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SCO v. IBM Hearing Date Changed to April 23rd at 2:30 PM Before Judge Benson ~pj
Saturday, February 11 2012 @ 03:33 PM EST

There's been a slight change in the hearing date for the upcoming SCO v IBM hearing regarding SCO's desire to partially reopen the case. The new date is April 23, 2012 at 2:30 Utah time in Room 246. It's set to be heard by Judge Dee Benson, the new judge assigned, who, I gather, was unable to find a way to recuse himself.

Kidding. But there were a lot of recusals on this case.

Here's the latest:

02/07/2012 - 1105 - ***AMENDED*** NEW DATE AND TIME NOTICE OF HEARING ON MOTION re: 1095 MOTION to Reopen Case : Motion Hearing set for 4/23/2012 02:30 PM in Room 246 before Judge Dee Benson. (reb) (Entered: 02/07/2012)

So, it's Judge Benson. I surely hope you can go to the hearing, some of you, and send us a report.

Old timers here at Groklaw will recall that it was Judge Benson who presided over the Caldera v. Microsoft litigation. That means that despite many of the sealed documents being destroyed by his court order in 2003, this judge knows the complete story, including the side trip initiated by Microsoft in the Microsoft v. Novell antitrust litigation. Not that it helped them at all. Microsoft has filed its motion in that case to have the judge toss out Novell's claims as a matter of law, and I'll get that document up for you next.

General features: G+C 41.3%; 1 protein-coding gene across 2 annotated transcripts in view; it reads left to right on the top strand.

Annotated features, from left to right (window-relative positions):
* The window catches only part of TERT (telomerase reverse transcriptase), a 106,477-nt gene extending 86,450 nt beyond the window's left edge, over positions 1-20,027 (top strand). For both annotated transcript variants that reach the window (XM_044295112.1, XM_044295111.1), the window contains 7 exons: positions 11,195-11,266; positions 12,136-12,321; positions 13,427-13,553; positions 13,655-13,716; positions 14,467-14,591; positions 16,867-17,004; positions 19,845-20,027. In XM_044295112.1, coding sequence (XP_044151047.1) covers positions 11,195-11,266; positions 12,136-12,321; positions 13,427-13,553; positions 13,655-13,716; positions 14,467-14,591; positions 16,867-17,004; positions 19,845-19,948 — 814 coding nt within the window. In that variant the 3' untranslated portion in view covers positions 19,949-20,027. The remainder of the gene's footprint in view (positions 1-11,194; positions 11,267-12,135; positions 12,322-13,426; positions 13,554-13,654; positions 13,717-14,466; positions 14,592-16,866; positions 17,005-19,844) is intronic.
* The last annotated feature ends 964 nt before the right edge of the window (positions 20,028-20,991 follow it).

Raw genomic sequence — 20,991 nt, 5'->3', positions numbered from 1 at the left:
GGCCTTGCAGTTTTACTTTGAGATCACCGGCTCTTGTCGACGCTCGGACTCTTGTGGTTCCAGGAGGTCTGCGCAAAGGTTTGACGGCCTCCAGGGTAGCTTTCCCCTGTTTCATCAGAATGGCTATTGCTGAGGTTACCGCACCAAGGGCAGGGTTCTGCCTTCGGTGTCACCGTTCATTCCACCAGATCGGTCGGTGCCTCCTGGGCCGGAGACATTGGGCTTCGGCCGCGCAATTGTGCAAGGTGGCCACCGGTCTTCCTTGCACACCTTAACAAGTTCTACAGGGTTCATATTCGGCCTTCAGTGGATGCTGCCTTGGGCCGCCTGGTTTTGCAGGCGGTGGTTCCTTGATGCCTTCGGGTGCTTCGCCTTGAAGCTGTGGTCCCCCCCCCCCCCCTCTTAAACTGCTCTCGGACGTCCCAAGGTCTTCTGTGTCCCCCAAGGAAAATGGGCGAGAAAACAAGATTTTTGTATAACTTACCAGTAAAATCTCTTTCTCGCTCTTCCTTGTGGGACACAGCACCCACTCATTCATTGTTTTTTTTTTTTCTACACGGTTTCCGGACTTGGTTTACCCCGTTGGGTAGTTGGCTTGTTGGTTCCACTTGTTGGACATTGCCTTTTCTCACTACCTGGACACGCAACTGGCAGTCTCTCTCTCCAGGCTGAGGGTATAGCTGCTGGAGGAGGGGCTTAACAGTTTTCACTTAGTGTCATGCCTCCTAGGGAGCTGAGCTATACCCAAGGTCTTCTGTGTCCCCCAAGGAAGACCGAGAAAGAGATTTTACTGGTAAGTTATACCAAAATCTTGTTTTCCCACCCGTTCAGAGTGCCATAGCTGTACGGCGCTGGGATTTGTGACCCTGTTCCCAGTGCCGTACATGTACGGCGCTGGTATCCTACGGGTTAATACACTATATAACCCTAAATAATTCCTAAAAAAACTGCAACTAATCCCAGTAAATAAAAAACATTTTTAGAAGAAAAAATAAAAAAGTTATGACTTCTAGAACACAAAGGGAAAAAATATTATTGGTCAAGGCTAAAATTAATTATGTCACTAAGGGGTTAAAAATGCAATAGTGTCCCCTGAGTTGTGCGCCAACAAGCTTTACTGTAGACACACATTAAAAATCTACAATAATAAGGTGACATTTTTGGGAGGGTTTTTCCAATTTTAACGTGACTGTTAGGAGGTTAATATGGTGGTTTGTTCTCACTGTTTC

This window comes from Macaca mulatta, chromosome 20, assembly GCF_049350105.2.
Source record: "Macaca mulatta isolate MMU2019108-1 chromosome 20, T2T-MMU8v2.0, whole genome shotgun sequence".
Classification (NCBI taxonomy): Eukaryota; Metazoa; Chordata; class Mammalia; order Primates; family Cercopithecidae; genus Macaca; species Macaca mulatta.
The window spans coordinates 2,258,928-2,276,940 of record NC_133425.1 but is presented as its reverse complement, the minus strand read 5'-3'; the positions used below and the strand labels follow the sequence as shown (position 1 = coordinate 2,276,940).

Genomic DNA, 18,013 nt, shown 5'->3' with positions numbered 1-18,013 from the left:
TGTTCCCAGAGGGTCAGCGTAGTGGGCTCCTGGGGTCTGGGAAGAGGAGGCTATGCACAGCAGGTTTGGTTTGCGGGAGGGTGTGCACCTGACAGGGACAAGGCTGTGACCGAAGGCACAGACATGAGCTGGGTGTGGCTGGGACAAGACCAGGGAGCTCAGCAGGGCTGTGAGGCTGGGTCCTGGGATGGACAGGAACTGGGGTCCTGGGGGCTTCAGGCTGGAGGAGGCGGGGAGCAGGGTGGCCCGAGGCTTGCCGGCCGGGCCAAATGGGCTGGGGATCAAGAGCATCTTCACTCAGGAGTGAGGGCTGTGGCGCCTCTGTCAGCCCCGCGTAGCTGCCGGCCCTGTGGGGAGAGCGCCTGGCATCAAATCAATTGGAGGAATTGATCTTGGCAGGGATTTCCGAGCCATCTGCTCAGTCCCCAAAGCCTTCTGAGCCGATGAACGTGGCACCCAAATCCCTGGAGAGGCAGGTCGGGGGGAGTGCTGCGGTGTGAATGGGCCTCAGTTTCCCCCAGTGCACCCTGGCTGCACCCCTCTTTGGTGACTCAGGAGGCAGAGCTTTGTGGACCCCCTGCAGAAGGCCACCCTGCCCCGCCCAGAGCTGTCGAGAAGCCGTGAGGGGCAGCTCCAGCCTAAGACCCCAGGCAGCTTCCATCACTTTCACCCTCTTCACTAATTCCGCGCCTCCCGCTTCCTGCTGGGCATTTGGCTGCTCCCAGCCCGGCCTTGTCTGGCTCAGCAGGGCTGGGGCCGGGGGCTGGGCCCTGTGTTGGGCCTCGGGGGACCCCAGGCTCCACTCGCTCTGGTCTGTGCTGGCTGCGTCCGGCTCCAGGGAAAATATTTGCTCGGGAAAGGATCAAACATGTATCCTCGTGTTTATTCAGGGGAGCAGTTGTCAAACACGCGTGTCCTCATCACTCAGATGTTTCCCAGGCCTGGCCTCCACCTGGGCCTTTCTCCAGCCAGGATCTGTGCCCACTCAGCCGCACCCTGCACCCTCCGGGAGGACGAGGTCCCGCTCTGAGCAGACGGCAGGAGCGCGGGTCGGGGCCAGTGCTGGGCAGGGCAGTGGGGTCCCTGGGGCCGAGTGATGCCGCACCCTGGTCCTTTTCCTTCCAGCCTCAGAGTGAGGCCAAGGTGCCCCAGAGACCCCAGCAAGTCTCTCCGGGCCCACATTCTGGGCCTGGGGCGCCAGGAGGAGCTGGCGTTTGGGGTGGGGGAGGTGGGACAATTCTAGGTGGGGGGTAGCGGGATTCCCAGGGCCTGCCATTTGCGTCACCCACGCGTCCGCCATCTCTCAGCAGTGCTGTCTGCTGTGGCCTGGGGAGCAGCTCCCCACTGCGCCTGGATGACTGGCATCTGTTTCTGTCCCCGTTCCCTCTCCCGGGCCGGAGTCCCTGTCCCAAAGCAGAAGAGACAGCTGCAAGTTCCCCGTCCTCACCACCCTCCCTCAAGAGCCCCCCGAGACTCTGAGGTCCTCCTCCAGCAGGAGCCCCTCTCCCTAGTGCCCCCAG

In addition to the materials I gathered for you about Judge Benson earlier, here's a bit of info from the Federal Judicial Center website. As you can see, he was "Chief of staff, U.S. Sen. Orrin Hatch, 1986-1988", a detail I pointed out earlier. Here's a bit more detail, from the US Department of Justice.

Here's a recent, rather snippy article about him in the Salt Lake Tribune:

When attorneys for DeChristopher claimed they had it on good authority that Sen. Orrin Hatch, who was instrumental in getting Benson the judicial appointment, had discussed with Benson the proper sentence DeChristopher should get before the actual sentencing, Hatch and Benson denied they ever had such discussions.

But I wrote a few years ago about how Benson inadvertently embarrassed Hatch when Benson was on a panel at a Utah State Bar convention in Sun Valley, Idaho. Benson remarked that Hatch spoke to him while he was hearing a case in 2004 that challenged the constitutional validity of the Grand Staircase-Escalante National Monument and told the judge that he knew that he would ďdo the right thing.Ē

Benson told the story on the panel to show his independence, because he ruled in favor of the monumentís legal existence and he was under the impression that Hatch opposed it.